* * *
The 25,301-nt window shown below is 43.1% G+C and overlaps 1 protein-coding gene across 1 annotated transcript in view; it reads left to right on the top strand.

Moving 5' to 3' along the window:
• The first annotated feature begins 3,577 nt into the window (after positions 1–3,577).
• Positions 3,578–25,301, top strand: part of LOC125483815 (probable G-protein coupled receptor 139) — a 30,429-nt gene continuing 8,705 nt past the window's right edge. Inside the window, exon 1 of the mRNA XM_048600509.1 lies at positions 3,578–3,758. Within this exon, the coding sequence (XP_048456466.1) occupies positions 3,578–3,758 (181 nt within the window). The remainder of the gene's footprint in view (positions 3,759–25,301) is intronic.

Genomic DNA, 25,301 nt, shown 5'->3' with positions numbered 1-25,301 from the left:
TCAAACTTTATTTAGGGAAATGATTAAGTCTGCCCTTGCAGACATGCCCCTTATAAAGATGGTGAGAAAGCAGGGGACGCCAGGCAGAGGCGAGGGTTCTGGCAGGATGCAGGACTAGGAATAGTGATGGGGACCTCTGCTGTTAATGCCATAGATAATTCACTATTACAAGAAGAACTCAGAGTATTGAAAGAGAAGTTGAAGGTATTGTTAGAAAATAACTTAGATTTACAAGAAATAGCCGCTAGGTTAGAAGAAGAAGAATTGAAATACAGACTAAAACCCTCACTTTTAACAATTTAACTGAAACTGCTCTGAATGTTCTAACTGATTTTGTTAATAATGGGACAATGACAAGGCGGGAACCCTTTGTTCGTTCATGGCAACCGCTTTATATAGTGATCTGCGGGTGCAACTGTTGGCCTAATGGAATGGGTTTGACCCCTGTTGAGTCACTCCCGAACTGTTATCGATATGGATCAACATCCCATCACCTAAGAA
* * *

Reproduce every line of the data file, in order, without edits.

The 25,301-nt window shown below is 43.1% G+C and overlaps 1 protein-coding gene across 1 annotated transcript in view; it reads left to right on the top strand.

Moving 5' to 3' along the window:
• The first annotated feature begins 3,577 nt into the window (after positions 1–3,577).
• Positions 3,578–25,301, top strand: part of LOC125483815 (probable G-protein coupled receptor 139) — a 30,429-nt gene continuing 8,705 nt past the window's right edge. Inside the window, exon 1 of the mRNA XM_048600509.1 lies at positions 3,578–3,758. Within this exon, the coding sequence (XP_048456466.1) occupies positions 3,578–3,758 (181 nt within the window). The remainder of the gene's footprint in view (positions 3,759–25,301) is intronic.

Genomic DNA, 25,301 nt, shown 5'->3' with positions numbered 1-25,301 from the left:
TCAAACTTTATTTAGGGAAATGATTAAGTCTGCCCTTGCAGACATGCCCCTTATAAAGATGGTGAGAAAGCAGGGGACGCCAGGCAGAGGCGAGGGTTCTGGCAGGATGCAGGACTAGGAATAGTGATGGGGACCTCTGCTGTTAATGCCATAGATAATTCACTATTACAAGAAGAACTCAGAGTATTGAAAGAGAAGTTGAAGGTATTGTTAGAAAATAACTTAGATTTACAAGAAATAGCCGCTAGGTTAGAAGAAGAAGAATTGAAATACAGACTAAAACCCTCACTTTTAACAATTTAACTGAAACTGCTCTGAATGTTCTAACTGATTTTGTTAATAATGGGACAATGACAAGGCGGGAACCCTTTGTTCGTTCATGGCAACCGCTTTATATAGTGATCTGCGGGTGCAACTGTTGGCCTAATGGAATGGGTTTGACCCCTGTTGAGTCACTCCCGAACTGTTATCGATATGGATCAACATCCCATCACCTAAGAA